The Brothers Karamazov - Mariinsky Theatre / Gergiev - Barbican, 1 February 2009
In Dostoevsky's novel, Ivan Karamazov says that if the Devil doesn't exist, then man has created him in his own image. It's a characteristically Russian formulation explored all three of the works presented in the Mariinsky's three-night Barbican mini-residency. The final one, Alexander Smelkov's The Brothers Karamazov, premiered last year in St Petersburg, was the least successful.
This is not the fault of the performers - craftsmanship and commitment were as evident here as in the earlier shows. But Smelkov tried to stuff too much of Dostoevsky's multi-layered, multi-voiced, immaculately tangled web of a novel into the opera's two and half hours and the result was a rambling, episodic sprawl that failed to sustain interest throughout. Perhaps it would work better on stage, though it's hard to see how much could be added to the dramatisation the Mariinsky's superb singers managed in the narrow strip of stage in front of the orchestra.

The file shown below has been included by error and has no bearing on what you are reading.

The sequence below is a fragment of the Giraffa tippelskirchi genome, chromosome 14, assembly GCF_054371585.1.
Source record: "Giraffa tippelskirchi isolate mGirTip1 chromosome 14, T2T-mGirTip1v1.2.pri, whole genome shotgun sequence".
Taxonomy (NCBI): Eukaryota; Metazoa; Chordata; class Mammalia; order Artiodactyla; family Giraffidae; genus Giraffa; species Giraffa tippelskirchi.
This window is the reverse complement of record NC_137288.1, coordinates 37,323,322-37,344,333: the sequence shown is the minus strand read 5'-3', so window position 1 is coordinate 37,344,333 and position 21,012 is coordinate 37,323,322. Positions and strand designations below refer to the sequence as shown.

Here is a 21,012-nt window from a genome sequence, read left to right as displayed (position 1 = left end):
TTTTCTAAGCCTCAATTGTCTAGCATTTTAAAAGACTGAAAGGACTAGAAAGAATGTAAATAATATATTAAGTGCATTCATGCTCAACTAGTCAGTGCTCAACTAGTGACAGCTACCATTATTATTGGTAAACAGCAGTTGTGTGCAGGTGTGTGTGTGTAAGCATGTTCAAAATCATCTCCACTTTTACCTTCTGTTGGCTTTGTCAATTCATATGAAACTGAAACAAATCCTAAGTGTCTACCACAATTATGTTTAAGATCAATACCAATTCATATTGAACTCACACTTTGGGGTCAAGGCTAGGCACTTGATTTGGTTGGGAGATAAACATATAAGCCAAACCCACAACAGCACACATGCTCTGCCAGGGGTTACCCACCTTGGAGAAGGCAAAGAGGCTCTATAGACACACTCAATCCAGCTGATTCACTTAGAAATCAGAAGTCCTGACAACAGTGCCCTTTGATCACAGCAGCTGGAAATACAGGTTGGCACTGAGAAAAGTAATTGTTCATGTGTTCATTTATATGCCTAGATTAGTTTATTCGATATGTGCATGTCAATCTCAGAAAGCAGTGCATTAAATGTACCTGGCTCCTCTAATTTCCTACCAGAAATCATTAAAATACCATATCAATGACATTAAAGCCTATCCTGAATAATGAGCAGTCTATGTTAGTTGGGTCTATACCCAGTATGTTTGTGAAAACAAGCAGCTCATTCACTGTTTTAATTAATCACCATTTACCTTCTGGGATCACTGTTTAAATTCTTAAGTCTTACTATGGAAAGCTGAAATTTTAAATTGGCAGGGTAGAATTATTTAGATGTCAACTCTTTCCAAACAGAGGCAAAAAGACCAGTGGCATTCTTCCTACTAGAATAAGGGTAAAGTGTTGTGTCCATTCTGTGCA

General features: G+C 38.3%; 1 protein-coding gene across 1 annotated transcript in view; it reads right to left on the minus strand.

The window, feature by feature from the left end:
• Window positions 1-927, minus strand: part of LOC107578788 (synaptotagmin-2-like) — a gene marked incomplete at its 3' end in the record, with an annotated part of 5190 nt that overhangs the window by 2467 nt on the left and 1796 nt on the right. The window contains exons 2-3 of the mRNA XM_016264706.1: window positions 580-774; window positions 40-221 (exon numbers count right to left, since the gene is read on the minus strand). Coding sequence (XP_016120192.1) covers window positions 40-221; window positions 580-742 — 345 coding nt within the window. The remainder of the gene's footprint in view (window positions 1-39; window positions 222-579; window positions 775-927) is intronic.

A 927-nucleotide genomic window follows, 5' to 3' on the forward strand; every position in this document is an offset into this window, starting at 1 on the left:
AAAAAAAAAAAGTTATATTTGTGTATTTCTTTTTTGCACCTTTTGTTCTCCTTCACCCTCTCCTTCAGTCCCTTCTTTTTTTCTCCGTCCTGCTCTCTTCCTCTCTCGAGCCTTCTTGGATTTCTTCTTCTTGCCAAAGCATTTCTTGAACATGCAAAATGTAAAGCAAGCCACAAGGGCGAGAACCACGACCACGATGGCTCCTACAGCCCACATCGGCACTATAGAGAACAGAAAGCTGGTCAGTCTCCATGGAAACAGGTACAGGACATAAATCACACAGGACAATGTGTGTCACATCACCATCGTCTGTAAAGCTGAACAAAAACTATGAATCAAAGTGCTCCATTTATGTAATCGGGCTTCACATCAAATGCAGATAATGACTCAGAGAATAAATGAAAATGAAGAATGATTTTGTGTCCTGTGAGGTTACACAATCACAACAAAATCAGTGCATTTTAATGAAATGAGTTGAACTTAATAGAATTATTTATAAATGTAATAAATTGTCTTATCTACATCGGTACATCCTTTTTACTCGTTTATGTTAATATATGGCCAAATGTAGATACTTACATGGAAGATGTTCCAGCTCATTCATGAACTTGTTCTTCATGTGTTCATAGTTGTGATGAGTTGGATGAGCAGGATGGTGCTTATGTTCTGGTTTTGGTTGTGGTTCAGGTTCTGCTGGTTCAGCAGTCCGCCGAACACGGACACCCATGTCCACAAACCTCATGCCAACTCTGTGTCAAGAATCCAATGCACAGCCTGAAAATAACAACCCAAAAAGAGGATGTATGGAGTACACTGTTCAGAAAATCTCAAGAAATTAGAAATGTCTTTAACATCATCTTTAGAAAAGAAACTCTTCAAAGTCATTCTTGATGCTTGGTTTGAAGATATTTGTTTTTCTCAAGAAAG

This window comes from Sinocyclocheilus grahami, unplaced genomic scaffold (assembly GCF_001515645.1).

The music itself is bravely retro. It could have been written at any time in the last hundred years - Tchaikovsky with a dab of Prokofiev here and Shostakovich there. It's most successful in pastiche - of liturgical music, of gypsy dances, of Brahms. Elsewhere it wanders, tunefully but aimlessly, neatly orchestrated but rarely sparkling. An occasionally interesting evening's entertainment but not a great one.
Click below for some of the Mariinsky Theatre's production photos from the St Petersburg premiere: